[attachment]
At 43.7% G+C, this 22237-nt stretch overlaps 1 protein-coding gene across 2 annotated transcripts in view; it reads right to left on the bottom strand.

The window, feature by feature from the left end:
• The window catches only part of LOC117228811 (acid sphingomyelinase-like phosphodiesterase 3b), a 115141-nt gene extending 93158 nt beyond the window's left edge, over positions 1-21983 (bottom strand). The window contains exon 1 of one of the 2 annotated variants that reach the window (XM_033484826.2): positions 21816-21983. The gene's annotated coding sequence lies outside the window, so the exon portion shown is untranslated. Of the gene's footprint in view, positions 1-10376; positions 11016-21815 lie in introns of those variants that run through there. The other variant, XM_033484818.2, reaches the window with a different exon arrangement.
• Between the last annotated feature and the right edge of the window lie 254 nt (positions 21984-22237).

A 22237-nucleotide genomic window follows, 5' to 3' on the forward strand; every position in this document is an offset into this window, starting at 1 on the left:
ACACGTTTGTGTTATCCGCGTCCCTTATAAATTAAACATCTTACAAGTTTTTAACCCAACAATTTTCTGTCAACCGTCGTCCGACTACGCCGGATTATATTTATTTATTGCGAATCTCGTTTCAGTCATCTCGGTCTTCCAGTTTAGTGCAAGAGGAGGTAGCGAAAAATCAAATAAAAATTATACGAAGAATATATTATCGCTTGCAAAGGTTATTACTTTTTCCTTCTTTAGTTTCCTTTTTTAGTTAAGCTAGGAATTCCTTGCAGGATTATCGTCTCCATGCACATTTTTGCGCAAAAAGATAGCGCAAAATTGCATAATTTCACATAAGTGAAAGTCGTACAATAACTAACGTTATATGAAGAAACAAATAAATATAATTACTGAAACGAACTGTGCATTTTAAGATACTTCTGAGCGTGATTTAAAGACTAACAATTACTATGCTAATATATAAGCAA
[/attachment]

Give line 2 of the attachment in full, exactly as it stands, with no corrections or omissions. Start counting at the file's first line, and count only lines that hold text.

The window, feature by feature from the left end: